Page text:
Let us adore the Lord, for it is he who made us.
Year: A(I). Psalm week: 3. Liturgical Colour: Green.
|Blessed George Napier (-1610)|
Blessed George Napier was born at Holywell Manor in Oxford and studied at Corpus Christi College. He later went to Douai and was ordained priest in 1596. He returned to England secretly in 1603 and worked as a priest in Oxfordshire. He was arrested at Kirtlington on 19 July 1610 after he had brought the sacraments to a sick Catholic woman; the possession of the holy oils and a breviary was considered sufficient evidence of priesthood and he was condemned to death at the Oxford assizes. While imprisoned in Oxford Castle, he reconciled a condemned criminal to the Church and prepared him for a Christian death. This was reported to the judges, who angrily brought forward the date of George Napier’s execution, lest he should influence other prisoners in the same way. When the martyr was told, he said that he would be glad to do the same for the judges if ever they required it “for he came into the county to execute his functions and to save men’s souls.” He was hanged, drawn and quartered at Oxford on 8 November 1610 and beatified by Pope Pius XI in 1929.
|Other saints: St Elizabeth of the Trinity (1880-1906)|
8 Nov (where celebrated)
Elizabeth Catez was born in 1880 in Cher, France. In 1901, she entered the Discalced Carmelite monastery of Dijon. There she made her profession of vows in 1903. A faithful adorer in spirit and in truth, her life was a “praise of glory” of the Most Blessed Trinity present in her soul and loved amidst interior darkness and excruciating illness. In the mystery of divine inhabitation she found her “heaven on earth,” her special charism and her mission for the Church. Elizabeth died on 9th November 1906, speaking her last words, “I am going to Light, to Love, to Life!”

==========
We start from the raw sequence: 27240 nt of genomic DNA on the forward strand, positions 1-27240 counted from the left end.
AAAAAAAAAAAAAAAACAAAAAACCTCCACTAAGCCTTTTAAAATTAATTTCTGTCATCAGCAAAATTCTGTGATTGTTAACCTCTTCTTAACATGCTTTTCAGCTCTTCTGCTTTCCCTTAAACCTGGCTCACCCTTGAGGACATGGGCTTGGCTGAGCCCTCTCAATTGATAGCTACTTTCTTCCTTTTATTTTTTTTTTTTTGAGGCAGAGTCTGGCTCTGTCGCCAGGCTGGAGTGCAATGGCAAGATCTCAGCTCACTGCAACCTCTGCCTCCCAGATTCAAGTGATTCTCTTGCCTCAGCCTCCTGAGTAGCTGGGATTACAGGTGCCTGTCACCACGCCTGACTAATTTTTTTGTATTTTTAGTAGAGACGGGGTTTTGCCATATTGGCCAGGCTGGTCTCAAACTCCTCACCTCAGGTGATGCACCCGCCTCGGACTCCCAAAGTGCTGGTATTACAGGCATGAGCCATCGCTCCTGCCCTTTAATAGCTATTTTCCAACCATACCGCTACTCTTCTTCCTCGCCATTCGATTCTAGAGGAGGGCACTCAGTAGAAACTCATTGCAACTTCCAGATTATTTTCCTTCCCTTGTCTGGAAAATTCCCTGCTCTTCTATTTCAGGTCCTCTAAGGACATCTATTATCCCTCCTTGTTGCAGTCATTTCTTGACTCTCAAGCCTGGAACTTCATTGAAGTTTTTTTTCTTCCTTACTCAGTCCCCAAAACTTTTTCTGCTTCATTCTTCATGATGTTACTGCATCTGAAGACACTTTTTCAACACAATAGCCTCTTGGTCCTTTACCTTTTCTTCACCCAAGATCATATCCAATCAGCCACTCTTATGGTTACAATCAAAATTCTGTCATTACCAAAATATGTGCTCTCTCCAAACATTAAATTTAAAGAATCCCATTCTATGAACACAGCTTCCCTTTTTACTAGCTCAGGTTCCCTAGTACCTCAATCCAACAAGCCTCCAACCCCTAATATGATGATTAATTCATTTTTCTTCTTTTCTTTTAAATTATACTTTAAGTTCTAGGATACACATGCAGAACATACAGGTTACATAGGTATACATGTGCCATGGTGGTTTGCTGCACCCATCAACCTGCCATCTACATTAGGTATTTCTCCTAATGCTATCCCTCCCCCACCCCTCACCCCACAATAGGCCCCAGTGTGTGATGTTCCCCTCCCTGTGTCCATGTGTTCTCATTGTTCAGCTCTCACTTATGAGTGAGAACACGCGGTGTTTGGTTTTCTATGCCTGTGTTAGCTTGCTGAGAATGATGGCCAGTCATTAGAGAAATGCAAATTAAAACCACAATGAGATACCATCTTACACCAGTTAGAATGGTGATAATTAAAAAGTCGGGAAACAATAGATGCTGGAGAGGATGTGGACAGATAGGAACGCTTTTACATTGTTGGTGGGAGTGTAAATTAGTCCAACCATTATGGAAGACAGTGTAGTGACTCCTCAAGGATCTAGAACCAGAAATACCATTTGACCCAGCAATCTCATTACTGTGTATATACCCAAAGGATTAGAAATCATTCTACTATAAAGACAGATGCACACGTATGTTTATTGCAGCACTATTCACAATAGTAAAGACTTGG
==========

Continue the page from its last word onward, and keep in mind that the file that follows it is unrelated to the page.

The theological virtue of hope is symbolized by the colour green, just as the burning fire of love is symbolized by red. Green is the colour of growing things, and hope, like them, is always new and always fresh. Liturgically, green is the colour of Ordinary Time, the season in which we are being neither especially penitent (in purple) nor overwhelmingly joyful (in white).
|Mid-morning reading (Terce)||1 Corinthians 13:4-7 ©|
Love is always patient and kind; it is never jealous; love is never boastful or conceited; it is never rude or selfish; it does not take offence, and is not resentful. Love takes no pleasure in other people’s sins but delights in the truth; it is always ready to excuse, to trust, to hope, and to endure whatever comes.
|Noon reading (Sext)||1 Corinthians 13:8-9,13 ©|
Love does not come to an end. But if there are gifts of prophecy, the time will come when they must fail; or the gift of languages, it will not continue for ever; and knowledge – for this, too, the time will come when it must fail. For our knowledge is imperfect and our prophesying is imperfect. In short, there are three things that last: faith, hope and love; and the greatest of these is love.
|Afternoon reading (None)||Colossians 3:14-15 ©|
Over all these clothes, to keep them together and complete them, put on love. And may the peace of Christ reign in your hearts, because it is for this that you were called together as parts of one body. Always be thankful.
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Office of Readings for Wednesday of week 31
Morning Prayer for Wednesday of week 31
Evening Prayer for Wednesday of week 31
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